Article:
If the iPhone maker's shares continue to fall when the market starts on Friday, Apple would lose its title as the world's most valuable public business to Microsoft.

Apple's revenues fell by $6 billion in the fiscal fourth quarter as a result of a lingering worldwide supply chain issue, falling short of Wall Street projections. Tim Cook, Apple's CEO, predicted that the impact would be considerably greater during the current holiday sales quarter.

"Apple is also a lot more sensitive to supply chain disruption than its less hardware-focused FAANG peers," said Sophie Lund-Yates, equities analyst at Hargreaves Lansdown.

In premarket trading, shares of the Cupertino, California-based business were down 3.5% at $147.30, implying a market valuation of $2.417 trillion if losses hold. The stock of the Windows software provider was up 0.7% at $324.60, valuing the company at $2.437 trillion.Microsoft's Lessons for Google - The New York Times

Apple announced a hefty $90 billion share buyback in April, after repurchasing $421.7 billion over the years. As a result, the company's outstanding stock pool continues to decline, with 16.4 billion shares outstanding at the conclusion of the fiscal fourth quarter.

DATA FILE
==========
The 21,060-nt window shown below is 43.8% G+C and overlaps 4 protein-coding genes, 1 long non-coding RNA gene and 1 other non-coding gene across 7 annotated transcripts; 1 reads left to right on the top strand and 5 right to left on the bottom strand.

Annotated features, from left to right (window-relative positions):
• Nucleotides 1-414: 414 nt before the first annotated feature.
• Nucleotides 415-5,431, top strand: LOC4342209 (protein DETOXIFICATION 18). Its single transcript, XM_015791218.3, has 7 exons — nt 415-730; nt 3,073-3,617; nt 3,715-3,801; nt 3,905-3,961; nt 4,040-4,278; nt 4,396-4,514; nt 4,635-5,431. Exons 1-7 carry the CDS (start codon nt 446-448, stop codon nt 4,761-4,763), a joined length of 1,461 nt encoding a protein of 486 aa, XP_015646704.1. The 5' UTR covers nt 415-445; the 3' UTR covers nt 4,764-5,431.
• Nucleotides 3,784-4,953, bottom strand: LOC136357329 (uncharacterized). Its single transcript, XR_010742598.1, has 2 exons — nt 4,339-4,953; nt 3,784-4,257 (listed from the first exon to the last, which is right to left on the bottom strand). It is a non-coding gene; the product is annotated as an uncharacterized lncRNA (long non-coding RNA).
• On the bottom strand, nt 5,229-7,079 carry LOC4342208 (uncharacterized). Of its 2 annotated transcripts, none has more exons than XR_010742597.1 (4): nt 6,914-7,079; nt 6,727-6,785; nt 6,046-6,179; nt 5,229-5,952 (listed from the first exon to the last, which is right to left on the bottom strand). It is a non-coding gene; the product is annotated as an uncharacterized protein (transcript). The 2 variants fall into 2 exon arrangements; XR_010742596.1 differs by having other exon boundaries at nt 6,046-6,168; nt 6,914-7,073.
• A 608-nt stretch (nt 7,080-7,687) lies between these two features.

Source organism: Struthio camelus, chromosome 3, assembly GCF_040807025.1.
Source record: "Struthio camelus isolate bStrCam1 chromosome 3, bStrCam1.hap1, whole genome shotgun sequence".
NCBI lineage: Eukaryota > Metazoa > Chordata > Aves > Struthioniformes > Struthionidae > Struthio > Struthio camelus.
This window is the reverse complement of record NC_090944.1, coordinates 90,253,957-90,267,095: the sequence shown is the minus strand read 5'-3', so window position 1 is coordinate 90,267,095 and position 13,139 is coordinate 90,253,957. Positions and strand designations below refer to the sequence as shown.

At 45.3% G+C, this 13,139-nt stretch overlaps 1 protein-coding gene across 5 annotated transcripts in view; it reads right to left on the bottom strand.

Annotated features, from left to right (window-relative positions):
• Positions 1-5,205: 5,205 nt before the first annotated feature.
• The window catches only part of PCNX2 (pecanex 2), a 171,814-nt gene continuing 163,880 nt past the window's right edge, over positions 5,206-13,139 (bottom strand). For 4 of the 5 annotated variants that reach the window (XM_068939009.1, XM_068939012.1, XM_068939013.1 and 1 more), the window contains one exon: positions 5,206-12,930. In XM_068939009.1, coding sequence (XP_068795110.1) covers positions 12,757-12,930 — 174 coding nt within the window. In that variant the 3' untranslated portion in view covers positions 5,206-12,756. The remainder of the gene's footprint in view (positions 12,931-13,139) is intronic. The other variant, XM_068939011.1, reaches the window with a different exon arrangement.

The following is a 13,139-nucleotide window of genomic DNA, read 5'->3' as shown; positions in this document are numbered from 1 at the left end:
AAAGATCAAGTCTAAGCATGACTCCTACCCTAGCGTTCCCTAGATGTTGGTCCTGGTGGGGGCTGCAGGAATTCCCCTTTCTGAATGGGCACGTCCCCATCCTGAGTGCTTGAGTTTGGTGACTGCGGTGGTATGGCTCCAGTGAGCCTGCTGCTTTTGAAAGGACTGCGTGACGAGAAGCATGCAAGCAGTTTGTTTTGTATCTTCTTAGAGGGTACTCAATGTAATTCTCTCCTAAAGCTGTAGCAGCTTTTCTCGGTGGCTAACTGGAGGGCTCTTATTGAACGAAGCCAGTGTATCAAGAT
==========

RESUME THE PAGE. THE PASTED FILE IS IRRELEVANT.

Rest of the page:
Microsoft's stock has risen more than 45% this year, owing to increased demand for its cloud-based services as a result of the pandemic. Apple's stock has increased by 15% so far this year.

In 2010, Apple's stock market valuation surpassed Microsoft's, thanks to the iPhone, which made it the world's most valuable consumer technology business. In recent years, the businesses have alternated as the most valuable company on Wall Street, with Apple holding the position since mid-2020.

Analysts say Apple has handled the supply chain issue successfully, but with Cook predicting further pressure, the company's performance could suffer as the holiday season approaches.

Microsoft, on the other hand, predicted a solid end to the calendar year thanks to its burgeoning cloud business but cautioned that supply-chain issues would continue to plague critical units, such as those that make its Surface laptops and Xbox gaming consoles.